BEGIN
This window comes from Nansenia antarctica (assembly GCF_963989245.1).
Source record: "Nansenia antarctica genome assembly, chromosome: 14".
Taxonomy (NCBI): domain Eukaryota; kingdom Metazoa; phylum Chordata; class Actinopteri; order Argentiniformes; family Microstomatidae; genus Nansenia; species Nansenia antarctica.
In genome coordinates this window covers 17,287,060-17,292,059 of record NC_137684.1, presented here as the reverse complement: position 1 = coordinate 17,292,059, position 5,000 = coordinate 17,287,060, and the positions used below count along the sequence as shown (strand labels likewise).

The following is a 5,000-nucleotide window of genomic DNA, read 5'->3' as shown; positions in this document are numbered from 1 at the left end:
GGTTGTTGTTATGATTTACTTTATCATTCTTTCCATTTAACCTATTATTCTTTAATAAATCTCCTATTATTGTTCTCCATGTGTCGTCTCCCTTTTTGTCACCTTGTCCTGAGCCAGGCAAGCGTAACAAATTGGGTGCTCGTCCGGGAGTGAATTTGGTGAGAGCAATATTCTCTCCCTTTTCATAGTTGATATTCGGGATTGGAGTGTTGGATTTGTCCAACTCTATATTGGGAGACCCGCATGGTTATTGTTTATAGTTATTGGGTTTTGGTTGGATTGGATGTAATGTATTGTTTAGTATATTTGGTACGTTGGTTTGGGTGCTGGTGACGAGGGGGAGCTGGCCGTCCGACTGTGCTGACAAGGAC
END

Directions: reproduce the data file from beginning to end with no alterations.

This window comes from Nansenia antarctica (assembly GCF_963989245.1).
Source record: "Nansenia antarctica genome assembly, chromosome: 14".
Taxonomy (NCBI): domain Eukaryota; kingdom Metazoa; phylum Chordata; class Actinopteri; order Argentiniformes; family Microstomatidae; genus Nansenia; species Nansenia antarctica.
In genome coordinates this window covers 17,287,060-17,292,059 of record NC_137684.1, presented here as the reverse complement: position 1 = coordinate 17,292,059, position 5,000 = coordinate 17,287,060, and the positions used below count along the sequence as shown (strand labels likewise).

The following is a 5,000-nucleotide window of genomic DNA, read 5'->3' as shown; positions in this document are numbered from 1 at the left end:
GGTTGTTGTTATGATTTACTTTATCATTCTTTCCATTTAACCTATTATTCTTTAATAAATCTCCTATTATTGTTCTCCATGTGTCGTCTCCCTTTTTGTCACCTTGTCCTGAGCCAGGCAAGCGTAACAAATTGGGTGCTCGTCCGGGAGTGAATTTGGTGAGAGCAATATTCTCTCCCTTTTCATAGTTGATATTCGGGATTGGAGTGTTGGATTTGTCCAACTCTATATTGGGAGACCCGCATGGTTATTGTTTATAGTTATTGGGTTTTGGTTGGATTGGATGTAATGTATTGTTTAGTATATTTGGTACGTTGGTTTGGGTGCTGGTGACGAGGGGGAGCTGGCCGTCCGACTGTGCTGACAAGGAC